Diabetics have more than four times more often a stillborn baby than women without this disease, according to a new study.
Researchers at the University of Glasgow studied the records of nearly 4,000 Scottish diabetic mothers.
They found a high blood sugar level in pregnant diabetics as a "risk factor" for stillbirths.
The body mass index (BMI) of diabetic women is also a critical factor, according to the study.
Researchers also found that one-third of stillbirths in diabetic women took place at full time.
Dr. Sharon Mackin, who conducted the study, said: "It is critical that we, as healthcare professionals, find better ways to help women of their fertile age optimize weight and blood sugar, whether they are planned or unplanned they are better prepared to get pregnant and have a lower risk of adverse events.
"It is important that women with diabetes take this into account and have access to appropriate pre-conceptional counseling, even if pregnancy is not imminent ,
"Women with diabetes should also contact their diabetes clinic as soon as they receive a positive pregnancy test so we can identify and support them early."
The study concluded that prior delivery may be considered an "attractive option", but further investigation is needed before making recommendations for optimal timing.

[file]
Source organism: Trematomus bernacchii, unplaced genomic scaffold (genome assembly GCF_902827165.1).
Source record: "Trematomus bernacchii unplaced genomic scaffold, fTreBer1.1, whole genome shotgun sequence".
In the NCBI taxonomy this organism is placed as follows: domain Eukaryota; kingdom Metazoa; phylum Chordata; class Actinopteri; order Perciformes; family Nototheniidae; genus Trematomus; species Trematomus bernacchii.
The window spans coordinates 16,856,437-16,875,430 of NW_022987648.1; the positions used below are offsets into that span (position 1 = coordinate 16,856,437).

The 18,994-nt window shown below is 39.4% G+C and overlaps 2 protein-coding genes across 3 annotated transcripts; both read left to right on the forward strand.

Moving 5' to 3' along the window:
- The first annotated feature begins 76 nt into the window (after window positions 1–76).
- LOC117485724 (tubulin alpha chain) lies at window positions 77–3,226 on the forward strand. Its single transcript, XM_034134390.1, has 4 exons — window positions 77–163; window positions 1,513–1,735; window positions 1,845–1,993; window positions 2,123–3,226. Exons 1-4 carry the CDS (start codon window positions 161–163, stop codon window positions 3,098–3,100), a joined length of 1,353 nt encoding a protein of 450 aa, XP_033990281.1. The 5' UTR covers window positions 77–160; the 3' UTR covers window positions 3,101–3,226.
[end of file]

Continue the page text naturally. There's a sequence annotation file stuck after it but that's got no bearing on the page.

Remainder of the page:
Dr. Pregnancies with diabetes could prevent these stillbirths.
She said, "We do not know the answer. The optimal time for delivery in such pregnancies is not clear.
The study identified 5,392 babies born to 3,847 mothers with diabetes in Scotland between April 1
Mothers with type 1 diabetes gave birth to a still-born child more than three times as often Mothers with type 2 diabetes were at least four times as likely.
stillbirth rates 16.1 per 1,000 births among women with type 1 diabetes and 22.9 per 1,000 births among type 2 diabetes compared with 4.9 per 1,000 births in the general population.
Type 1 women who had stillbirth had an above-average blood sugar level throughout their gestation, while pre-pregnancy levels were a more important predictor of stillbirth in those with Type 2 deaths.
Babies with the highest and lowest birth weights According to the study published in the Diabetologia Journal, the most endangered were the results.
Dr. Emily Burns, head of research communications at Diabetes UK, said: "Most women with diabetes have healthy pregnancies and healthy babies, but this research underscores the importance of helping women control their blood sugar levels if they are planning to become pregnant at risk
could also help reduce this risk.
"We need to investigate to better predict who is most at risk of complications during pregnancy, thus it can be supported who needs it the most. "